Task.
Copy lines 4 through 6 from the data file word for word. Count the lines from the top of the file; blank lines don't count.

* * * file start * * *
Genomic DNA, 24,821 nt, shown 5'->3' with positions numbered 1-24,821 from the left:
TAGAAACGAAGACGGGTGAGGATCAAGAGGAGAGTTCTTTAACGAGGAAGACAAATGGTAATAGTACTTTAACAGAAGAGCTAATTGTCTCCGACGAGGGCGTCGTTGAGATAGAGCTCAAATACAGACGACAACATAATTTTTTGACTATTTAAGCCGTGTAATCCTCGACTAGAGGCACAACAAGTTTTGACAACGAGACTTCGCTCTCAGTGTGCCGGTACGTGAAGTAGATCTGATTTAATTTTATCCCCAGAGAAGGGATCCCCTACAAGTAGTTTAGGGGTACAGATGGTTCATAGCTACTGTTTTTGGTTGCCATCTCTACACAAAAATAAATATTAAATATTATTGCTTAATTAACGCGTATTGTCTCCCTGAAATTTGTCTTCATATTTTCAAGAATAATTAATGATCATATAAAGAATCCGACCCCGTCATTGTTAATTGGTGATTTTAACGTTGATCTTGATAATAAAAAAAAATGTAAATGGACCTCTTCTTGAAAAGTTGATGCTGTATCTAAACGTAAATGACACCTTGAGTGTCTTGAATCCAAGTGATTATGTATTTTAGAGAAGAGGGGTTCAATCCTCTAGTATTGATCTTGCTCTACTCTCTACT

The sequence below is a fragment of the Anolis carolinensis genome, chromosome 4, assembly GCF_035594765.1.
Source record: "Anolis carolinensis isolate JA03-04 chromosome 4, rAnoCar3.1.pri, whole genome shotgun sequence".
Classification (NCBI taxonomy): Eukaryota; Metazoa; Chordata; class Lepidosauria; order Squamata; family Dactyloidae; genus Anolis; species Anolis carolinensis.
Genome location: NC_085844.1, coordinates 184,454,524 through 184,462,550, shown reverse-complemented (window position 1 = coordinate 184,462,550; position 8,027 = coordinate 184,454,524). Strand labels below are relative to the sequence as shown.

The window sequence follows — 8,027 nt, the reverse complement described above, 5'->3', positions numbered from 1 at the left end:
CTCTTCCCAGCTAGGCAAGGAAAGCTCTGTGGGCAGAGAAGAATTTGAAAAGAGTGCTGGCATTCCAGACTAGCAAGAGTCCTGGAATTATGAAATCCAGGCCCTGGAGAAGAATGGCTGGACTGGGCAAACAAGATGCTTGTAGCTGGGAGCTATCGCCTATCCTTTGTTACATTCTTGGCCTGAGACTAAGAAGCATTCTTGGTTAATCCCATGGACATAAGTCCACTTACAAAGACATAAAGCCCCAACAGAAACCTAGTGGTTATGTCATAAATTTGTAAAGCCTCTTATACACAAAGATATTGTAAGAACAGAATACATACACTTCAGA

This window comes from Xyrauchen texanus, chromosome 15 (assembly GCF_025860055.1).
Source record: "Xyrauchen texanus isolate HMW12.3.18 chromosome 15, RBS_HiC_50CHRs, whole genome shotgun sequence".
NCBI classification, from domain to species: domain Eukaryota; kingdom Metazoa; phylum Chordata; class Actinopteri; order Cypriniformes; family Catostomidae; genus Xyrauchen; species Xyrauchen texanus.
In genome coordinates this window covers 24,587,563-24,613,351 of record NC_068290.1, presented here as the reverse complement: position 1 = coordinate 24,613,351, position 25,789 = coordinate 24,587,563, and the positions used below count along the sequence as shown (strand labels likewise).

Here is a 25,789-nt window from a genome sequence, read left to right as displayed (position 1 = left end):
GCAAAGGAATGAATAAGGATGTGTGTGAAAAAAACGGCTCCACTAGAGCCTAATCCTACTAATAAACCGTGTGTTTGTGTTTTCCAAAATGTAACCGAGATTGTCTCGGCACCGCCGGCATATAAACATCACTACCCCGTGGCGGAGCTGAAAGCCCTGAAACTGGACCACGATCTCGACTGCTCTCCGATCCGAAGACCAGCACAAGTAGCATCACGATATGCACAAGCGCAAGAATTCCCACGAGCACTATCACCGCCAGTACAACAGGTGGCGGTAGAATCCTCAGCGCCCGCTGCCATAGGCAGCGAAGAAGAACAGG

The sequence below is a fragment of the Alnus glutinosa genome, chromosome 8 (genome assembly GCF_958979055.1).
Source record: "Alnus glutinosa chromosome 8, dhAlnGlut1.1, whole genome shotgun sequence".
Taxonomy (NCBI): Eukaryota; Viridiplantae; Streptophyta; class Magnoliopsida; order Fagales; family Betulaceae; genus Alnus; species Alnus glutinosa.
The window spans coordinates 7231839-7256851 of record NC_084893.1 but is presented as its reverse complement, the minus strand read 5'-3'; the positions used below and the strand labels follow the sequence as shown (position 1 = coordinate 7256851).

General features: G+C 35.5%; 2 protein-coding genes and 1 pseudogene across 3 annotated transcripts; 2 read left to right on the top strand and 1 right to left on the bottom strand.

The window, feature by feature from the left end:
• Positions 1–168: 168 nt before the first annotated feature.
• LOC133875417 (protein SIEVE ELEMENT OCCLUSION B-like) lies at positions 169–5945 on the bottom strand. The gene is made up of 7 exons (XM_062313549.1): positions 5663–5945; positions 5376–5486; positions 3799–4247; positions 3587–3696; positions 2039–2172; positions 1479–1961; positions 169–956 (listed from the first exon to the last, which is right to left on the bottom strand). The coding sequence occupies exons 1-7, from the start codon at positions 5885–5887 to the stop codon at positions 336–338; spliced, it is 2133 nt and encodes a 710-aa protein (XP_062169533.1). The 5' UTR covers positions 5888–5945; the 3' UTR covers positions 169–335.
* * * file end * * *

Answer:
Source record: "Anolis carolinensis isolate JA03-04 chromosome 4, rAnoCar3.1.pri, whole genome shotgun sequence".
Classification (NCBI taxonomy): Eukaryota; Metazoa; Chordata; class Lepidosauria; order Squamata; family Dactyloidae; genus Anolis; species Anolis carolinensis.
Genome location: NC_085844.1, coordinates 184,454,524 through 184,462,550, shown reverse-complemented (window position 1 = coordinate 184,462,550; position 8,027 = coordinate 184,454,524). Strand labels below are relative to the sequence as shown.